} else {
	// do thist
	// do that
	// and that
	// call this
	// call that
	// and also this
	// and maybe something else
	// etc
	// etc
	// etc
	return true;
}

because, especially if there are also nested conditions, the probability to remember immediately what is attached at the else is inversely proportional to the number of lines. If the else and if statement cannot be read on a single screen, then it’s almost a certainty.

While one might argue that if and else blocks should not be that big, they exist.

This approach holds in other places too. I find it generally way more legible having short statements at the beginning, and the longer at the end, instead of the contrary. I find harder code especially illegible if those are mixed, as it is much easier to overlook small statements in the middle.

I believe the main reason is not only the physical distance in line with numbers but also because generally more lines mean there is more going on (or at least more information one has to process to understand what is happening). While reading and deciphering all those lines and statements, as generally, people can hold only a limited amount of state in mind, we tend to forget to what conditions (the first conditions) those are attached, thus when reading an else we need to check back where we were, and interrupt the flow.

Long story short, I do not like the variadic signature of lock, because generally function names (or lambdas) are longer than variable names.

I would like much more to write

lock(mo1, mo2, [](int i, int j){
	return i;
});

or

lock(
	mo1, mo2,
	[](int i, int j){
		return i;
	}
);

instead of

lock([](int i){
	return i;
}, mo1, mo2);

or

lock(
	[](int i){
		return i;
	},
	mo1, mo2
);

Adding lines does not improve the readability.

Unfortunately, because those are the rules of the C++ language, variadic packs must be the last argument.

The only possible workaround is to save those parameters somewhere, like std::tuple, and pass it as the first parameter.

It is certainly doable, and hopefully, the compiler can elide all indirections, but it makes writing code harder.

Instead of

lock([](int i, int j){
	return i;
}, mo1, mo2);

we have would have

lock(std::forward_as_tuple(mo1, mo2), [](int i, int j){
	return i;
});

As I would use std::tuple as main parameter type also for the non-variadic functions (I like consistencies), writing std::forward_as_tuple is distraction. Also by looking at the signature of the function, the first guess would be to use std::make_tuple.

The solution would be to alias std::forward_as_tuple that hides the fact we are creating a tuple (as the function should be used only together with the lock-functions) and with a shorter name, as ideally, we would write nothing.

As aliasing a function is not really possible in C++, manually wrapping std::forward_as_tuple for mutexed_obj seems to be the easiest approach.

Note: Yes, function pointers are a thing, but globals are not optimized away and pose a security risk, Microsoft, for example, recommends using EncodePointer and DecodePointer.

template <class... Types>
constexpr auto collect(Types&&... args) {
	// maybe static_assert that args are all of type mutexed_obj
	return std::forward_as_tuple(args...);
}

and the code can be written as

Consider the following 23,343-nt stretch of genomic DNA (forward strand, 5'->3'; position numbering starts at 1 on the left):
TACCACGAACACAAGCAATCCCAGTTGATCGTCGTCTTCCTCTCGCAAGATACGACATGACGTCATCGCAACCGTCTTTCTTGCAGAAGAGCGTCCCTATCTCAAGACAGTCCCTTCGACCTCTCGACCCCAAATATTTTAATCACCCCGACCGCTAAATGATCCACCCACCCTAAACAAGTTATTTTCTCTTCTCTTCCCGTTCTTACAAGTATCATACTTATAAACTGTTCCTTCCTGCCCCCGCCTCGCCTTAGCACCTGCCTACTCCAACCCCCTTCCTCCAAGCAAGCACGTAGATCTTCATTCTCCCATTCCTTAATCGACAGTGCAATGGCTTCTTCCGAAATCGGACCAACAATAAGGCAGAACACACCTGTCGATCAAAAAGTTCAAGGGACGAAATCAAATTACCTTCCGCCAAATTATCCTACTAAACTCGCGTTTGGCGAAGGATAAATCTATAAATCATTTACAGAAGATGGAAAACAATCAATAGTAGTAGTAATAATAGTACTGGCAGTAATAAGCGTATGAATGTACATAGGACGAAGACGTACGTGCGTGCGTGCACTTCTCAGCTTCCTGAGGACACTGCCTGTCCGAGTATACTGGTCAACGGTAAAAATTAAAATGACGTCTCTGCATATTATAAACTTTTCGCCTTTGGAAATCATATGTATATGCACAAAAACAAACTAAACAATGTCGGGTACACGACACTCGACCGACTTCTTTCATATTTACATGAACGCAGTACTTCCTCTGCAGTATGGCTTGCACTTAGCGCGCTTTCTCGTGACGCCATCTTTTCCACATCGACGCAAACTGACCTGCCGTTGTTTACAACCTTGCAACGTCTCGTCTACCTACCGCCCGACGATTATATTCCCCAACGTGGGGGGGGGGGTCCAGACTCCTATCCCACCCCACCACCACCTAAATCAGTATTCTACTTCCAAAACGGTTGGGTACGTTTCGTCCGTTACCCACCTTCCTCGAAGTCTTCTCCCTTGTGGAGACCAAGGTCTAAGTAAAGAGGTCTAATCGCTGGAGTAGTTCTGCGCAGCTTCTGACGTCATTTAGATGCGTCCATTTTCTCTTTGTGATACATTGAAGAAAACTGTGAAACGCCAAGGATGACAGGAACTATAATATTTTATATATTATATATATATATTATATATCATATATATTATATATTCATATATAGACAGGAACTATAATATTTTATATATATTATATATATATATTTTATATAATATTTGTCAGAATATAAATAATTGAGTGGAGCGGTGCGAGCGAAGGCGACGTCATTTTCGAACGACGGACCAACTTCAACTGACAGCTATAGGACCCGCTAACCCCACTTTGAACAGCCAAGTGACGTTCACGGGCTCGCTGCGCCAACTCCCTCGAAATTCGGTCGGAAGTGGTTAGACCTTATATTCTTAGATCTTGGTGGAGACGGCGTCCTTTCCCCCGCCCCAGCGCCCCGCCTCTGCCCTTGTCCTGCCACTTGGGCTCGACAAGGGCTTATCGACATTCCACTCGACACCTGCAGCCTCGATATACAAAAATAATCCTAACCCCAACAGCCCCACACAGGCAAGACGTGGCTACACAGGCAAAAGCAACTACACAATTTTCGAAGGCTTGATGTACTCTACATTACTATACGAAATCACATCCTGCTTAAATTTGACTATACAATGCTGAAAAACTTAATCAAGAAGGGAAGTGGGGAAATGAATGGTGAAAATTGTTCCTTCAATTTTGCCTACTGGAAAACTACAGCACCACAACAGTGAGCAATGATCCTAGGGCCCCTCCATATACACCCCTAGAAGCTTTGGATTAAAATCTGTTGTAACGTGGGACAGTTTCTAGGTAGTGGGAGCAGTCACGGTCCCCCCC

lock(collect(mo1, mo2), [](int i, int j){
	return i;
});

Unfortunately, the implementation of the variadic lock is also more complex, but at least it’s hidden from the end user.

The whole class

#include <mutex>
#include <tuple>

template<class T, class mutex = std::mutex>
class mutexed_obj {
		T obj;
		mutable mutex m;
	public:
		template<typename... Args>
		explicit mutexed_obj(Args&&... args) : obj(std::forward<Args>(args)...) {}

		template <typename... I, class F>
		friend auto lock(std::tuple<I...> t, F f);

		// try_lock
		template<class F, class G, class lock_policy>
		friend auto try_lock(mutexed_obj<T, mutex>& mo, lock_policy p, F f, G g) {
			static_assert(!std::is_same<lock_policy, std::defer_lock_t>::value, "std::defer_lock not permitted");
			static_assert(!std::is_same<lock_policy, std::adopt_lock_t>::value, "std::adopt_lock_t not permitted");
			std::unique_lock l(mo.m, p);
			return l.owns_lock() ? f(mo.obj) : g();
		}
		template<class F, class G, class lock_policy>
		friend auto try_lock(const mutexed_obj<T, mutex>& mo, lock_policy p, F f, G g) {
			static_assert(!std::is_same<lock_policy, std::defer_lock_t>::value, "std::defer_lock not permitted");
			static_assert(!std::is_same<lock_policy, std::adopt_lock_t>::value, "std::adopt_lock_t not permitted");
			std::unique_lock l(mo.m, p);
			return l.owns_lock() ? f(mo.obj) : g();
		}
};
template <class... Types>
constexpr auto collect(Types&&... args) {
	return std::forward_as_tuple(args...);
}
template <typename... I, class F>
auto lock(std::tuple<I...> t, F f) {
	auto lck = std::apply([&](auto&&... objs){ return std::scoped_lock(objs.m...);}, t);
	return std::apply([&](auto&&... objs){ return f(objs.obj...);}, t);
}
template<class T, class mutex, class F>
auto lock(mutexed_obj<T, mutex>& mo, F f) {
	return lock(collect(mo), f);
}
template<class T, class mutex, class F>
auto lock(const mutexed_obj<T, mutex>& mo, F f) {
	return lock(collect(mo), f);
}

template<class T, class mutex, class F, class G>
auto try_lock(mutexed_obj<T, mutex>& mo, F f, G g) {
	return try_lock(mo, std::try_to_lock, f, g);
}
template<class T, class mutex, class F, class G>
auto try_lock(const mutexed_obj<T, mutex>& mo, F f, G g) {
	return try_lock(mo, std::try_to_lock, f, g);
}

An example on how it can be used:

int fun(int i){
	return i;
}
int gfun(int i, int j){
	return i;
}

int main(){
	mutexed_obj<int> m1(42);
	const mutexed_obj<int> m2(42);
	mutexed_obj<int, std::timed_mutex> m3(42);

	// lock
	lock(m1, [](int& i){return i;});
	lock(m2, [](const int& i){return i;});

	lock(m1, [](int i){return i;});
	lock(m2, [](int i){return i;});

	lock(collect(m1, m2), gfun);
	lock(collect(m2, m1), gfun);

	// try_lock

	auto create_default = [](){return 42;};

	try_lock(m1, fun, create_default);
	try_lock(m2, fun, create_default);

	try_lock(m1, std::try_to_lock, fun, create_default);
	try_lock(m2, std::try_to_lock, fun, create_default);

	auto timeout = std::chrono::seconds(2);
	try_lock(m3, timeout, fun, create_default);
}

Notice that the class does not satisfy any possible need.

The standard library provides other threading primitives that plays together with std::mutex and locks. I do not think that it is possible to tie all those types together and avoid most possible misuses, ie. detect as many errors as possible at compile-time, and still satisfy every use-case.

Thus this class should not try to encapsulate every functionality, even if it is easy to "just add another function"…​